Last update: August 10, 2022

Course Schedules

Fall 2022 courses run from August 29 to December 6. For further information as to courses or scheduling, please contact us.

Course Title Credits Instructor Day/Time Start Date Room
Constitutional Law I 3 Joe Sasanuma Monday,
Aug 29 403
International Commercial Transactions 3 Peter Allen Tuesday,
Aug 30 403
International Dispute Resolution 3 Tony Andriotis, 
Michael Mroczek
Sep 21 403
Introduction to American Legal Systems (IUSL) 3 Mason Hester Wednesday,
Aug 31 611
Criminal Procedure I 3 Johnathan   McCaskill Thursday,
Sep 1 403
Survey of Legal Topics
(US Bar Exam Study I: Fundamental Knowledge and Writing)
2 Mason Hester Saturday,
Sep 3 Online
Guided Research 2 or 3 Tina Saunders      


  • The schedule is subject to change. Courses are held in-person with online accommodation.

Course Descriptions

This tentative course schedule is subject to change.

Constitutional Law I (3 credits)

Joe Sasanuma, Head of Amazon Web Services Japan (Public Legal Sector), Adjunct Professor of Law

Joe Sasanuma

Judicial review of legislative and executive actions in a constitutional setting, the relationship of the states to the federal government (Federalism), the relationship of the people to government (Bill of Rights) and the powers of the Congress are considered.

This subject is tested on many U.S. Bar Examinations.

International Commercial Transactions (3 credits)

Peter M. Allen, Adjunct Professor of Law, Legal Consultant

Peter M. Allen

This course will provide a comprehensive introduction to international commercial transactions with an emphasis on managing legal risk and delivering legal services to meet clients’ needs. We will begin with an overview of global business and the perspective of business clients. We will then consider the legal and commercial aspects of international sales agreements (including documentary sales and letter of credit law), licensing and franchising, and foreign direct investment (FDI), including joint ventures. Finally, we will explore related issues such as dispute resolution, legal compliance, corporate social responsibility (CSR), and the relationship of public international law to private business transactions.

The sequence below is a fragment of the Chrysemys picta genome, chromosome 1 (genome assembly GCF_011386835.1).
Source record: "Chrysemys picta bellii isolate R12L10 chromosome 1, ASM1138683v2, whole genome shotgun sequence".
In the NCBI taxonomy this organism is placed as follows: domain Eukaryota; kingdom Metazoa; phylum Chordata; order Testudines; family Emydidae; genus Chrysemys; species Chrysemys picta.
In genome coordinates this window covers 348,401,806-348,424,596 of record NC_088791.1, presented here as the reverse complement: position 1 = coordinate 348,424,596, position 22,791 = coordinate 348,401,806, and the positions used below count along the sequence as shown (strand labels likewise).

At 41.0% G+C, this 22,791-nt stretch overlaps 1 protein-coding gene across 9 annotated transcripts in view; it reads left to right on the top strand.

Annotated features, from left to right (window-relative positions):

International Dispute Resolution (3 credits)

Tony Andriotis, Partner, DLA Piper Tokyo
Michael Mroczek, Foreign Law partner, Okuno & Partners

Tony Andriotis & Michael Mroczek

This course looks at the procedural issues which arise in disputes in cross-border business and legal cultures. The key issues in transnational arbitration, litigation, and mediation to be covered include obtaining jurisdiction over foreign nationals, choice of forum and law considerations, serving process and obtaining discovery in foreign countries, enforcing foreign judgments, and using alternative dispute resolution. This class starts from Sept. 21.

Introduction to American Legal Systems (3 credits)

Mason Hester, Adjunct Professor of Law

Mason Hester

This Course is intended to provide the student from a non-common law background with an introduction to the basic concepts, structures and institutions of the American Legal System. Topics to be covered include historical origins of the common law system; common law method; the structure of the United States government, Federal and State; the Constitution; judicial review, structure, organization and operations of courts in the United States, civil litigation, case analysis and precedent: the legislative branch: statutes and legislative history; and the executive branch: administrative law.